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Country Music Figures Donate Papers, Give Concert

Tuesday, February 27
2 - 3:15 p.m.
Hill Hall Auditorium
Free and open to the public
For information: Southern Folklife Collection at (919) 962-1345

George Hamilton IV and John D. Loudermilk - country music stars with North Carolina roots - will perform on campus in February to celebrate the donation of their personal papers to the Southern Folklife Collection in UNC's Wilson Library.

george hamilton iv

George Hamilton IV

The pair will give an afternoon concert in Hill Hall Auditorium on Tuesday, Feb. 27 from 2 to 3:15 p.m. The event is free and open to the public. In addition to the performance, there will be an informal question and answer session with University music professor and country music scholar Jocelyn Neal. The 275 undergraduates in Neal's introduction to country music class will participate. Hamilton, a longtime member of the Grand Ole Opry, and Loudermilk, an oft-covered songwriter, are one-time students of UNC and Campbell College, respectively. The two started their careers on the Chapel Hill-based Colonial Records label.

Both musicians, Neal said, were significant players in country music in the 1960s, a time when the direction the music would take was up in the air. Rock 'n' roll was relatively new, and traditions were changing - Hamilton and Loudermilk crossed genre boundaries to remain relevant.

The event, she said, will be a chance to not only hear some great music, but also to hear two prominent figures of country, rock and pop speak with candor about their work.

john d. loudermilk

John D. Loudermilk

Two of Hamilton's hits, "A Rose and a Baby Ruth" (1956) and "Abilene" (1963), accentuate a career that has included tours with Buddy Holly, Little Richard and Johnny Cash and is solidified by more than 40-years with Nashville's iconic Grand Ole Opry. Deemed the "International Ambassador of Country Music" for his contributions to the globalization of country music, Hamilton was the first to take the art form behind the Iron Curtain in 1974. He has also hosted multiple BBC television and radio series.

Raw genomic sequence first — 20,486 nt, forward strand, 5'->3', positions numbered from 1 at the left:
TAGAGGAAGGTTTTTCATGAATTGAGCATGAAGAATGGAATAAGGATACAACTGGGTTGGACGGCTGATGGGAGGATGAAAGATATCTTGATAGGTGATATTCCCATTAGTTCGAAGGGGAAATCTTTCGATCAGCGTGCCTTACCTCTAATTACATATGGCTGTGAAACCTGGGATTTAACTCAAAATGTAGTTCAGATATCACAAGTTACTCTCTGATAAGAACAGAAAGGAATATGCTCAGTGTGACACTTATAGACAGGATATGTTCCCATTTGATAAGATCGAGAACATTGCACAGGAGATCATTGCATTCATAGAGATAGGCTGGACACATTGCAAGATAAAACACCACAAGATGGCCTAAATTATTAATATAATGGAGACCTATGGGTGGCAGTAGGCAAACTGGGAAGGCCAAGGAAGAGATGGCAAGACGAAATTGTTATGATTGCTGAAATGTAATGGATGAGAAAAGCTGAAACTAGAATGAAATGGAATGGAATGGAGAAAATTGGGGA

Loudermilk, who penned Hamilton's "A Rose and a Baby Ruth," "Abilene", and "Break My Mind," among others, has been an active writer and performer whose works span rock, rockabilly, blues, country, and pop. His songs for Paul Revere and the Raiders, Eddie Cochran, the Everly Brothers and himself ("Tobacco Road" being the most notable) cement his name in country and pop/rock music history. More recently, his songs have been recorded by current popular artists including Norah Jones and Jewel.

Steve Weiss, head of the Southern Folklife Collection, said the musicians' donations, which include concert memorabilia, sound and video recordings, news clippings and correspondence, are multi-faceted.

"Their personal papers richly document their careers as well as the change in country music during that time period," he said.

The gift will add to the Southern Folklife Collection, which documents all forms of southern musical and oral traditions. The papers, and especially the recordings, Neal said, are critical for future scholarship and research.

"Their oral histories and documentation of their careers is a treasure trove for anyone trying to explore the history or culture of this music," she said. "It's a way of opening a window into a history that might otherwise be lost." The new collections will be housed in the Wilson Library Manuscripts Department, where they will be available for use starting this fall.

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This page was last updated Wednesday, February 07, 2007.
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